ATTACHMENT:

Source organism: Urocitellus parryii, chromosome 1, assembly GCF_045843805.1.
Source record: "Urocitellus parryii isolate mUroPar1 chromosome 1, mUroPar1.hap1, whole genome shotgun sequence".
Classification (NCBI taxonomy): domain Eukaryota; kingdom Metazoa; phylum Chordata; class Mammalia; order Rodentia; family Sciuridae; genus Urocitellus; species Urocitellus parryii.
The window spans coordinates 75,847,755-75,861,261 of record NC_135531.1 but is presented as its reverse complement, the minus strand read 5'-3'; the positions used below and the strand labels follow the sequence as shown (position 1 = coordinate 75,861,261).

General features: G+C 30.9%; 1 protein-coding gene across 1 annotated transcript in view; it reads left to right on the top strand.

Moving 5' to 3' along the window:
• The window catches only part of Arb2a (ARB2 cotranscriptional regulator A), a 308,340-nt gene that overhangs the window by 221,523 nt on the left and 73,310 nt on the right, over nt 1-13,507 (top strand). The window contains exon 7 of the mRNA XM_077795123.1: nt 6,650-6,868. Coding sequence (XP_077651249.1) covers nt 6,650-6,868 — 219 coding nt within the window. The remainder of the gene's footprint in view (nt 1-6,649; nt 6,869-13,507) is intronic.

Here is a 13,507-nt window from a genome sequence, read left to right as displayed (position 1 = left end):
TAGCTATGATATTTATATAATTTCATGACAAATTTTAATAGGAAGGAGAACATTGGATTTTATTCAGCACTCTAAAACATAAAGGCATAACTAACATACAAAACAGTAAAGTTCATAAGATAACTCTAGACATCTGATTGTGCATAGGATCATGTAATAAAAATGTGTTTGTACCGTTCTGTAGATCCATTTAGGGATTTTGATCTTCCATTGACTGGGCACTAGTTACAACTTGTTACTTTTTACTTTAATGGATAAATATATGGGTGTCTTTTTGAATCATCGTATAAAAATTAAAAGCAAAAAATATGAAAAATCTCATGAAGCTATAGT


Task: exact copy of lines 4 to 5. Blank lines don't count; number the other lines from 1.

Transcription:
The window spans coordinates 75,847,755-75,861,261 of record NC_135531.1 but is presented as its reverse complement, the minus strand read 5'-3'; the positions used below and the strand labels follow the sequence as shown (position 1 = coordinate 75,861,261).

General features: G+C 30.9%; 1 protein-coding gene across 1 annotated transcript in view; it reads left to right on the top strand.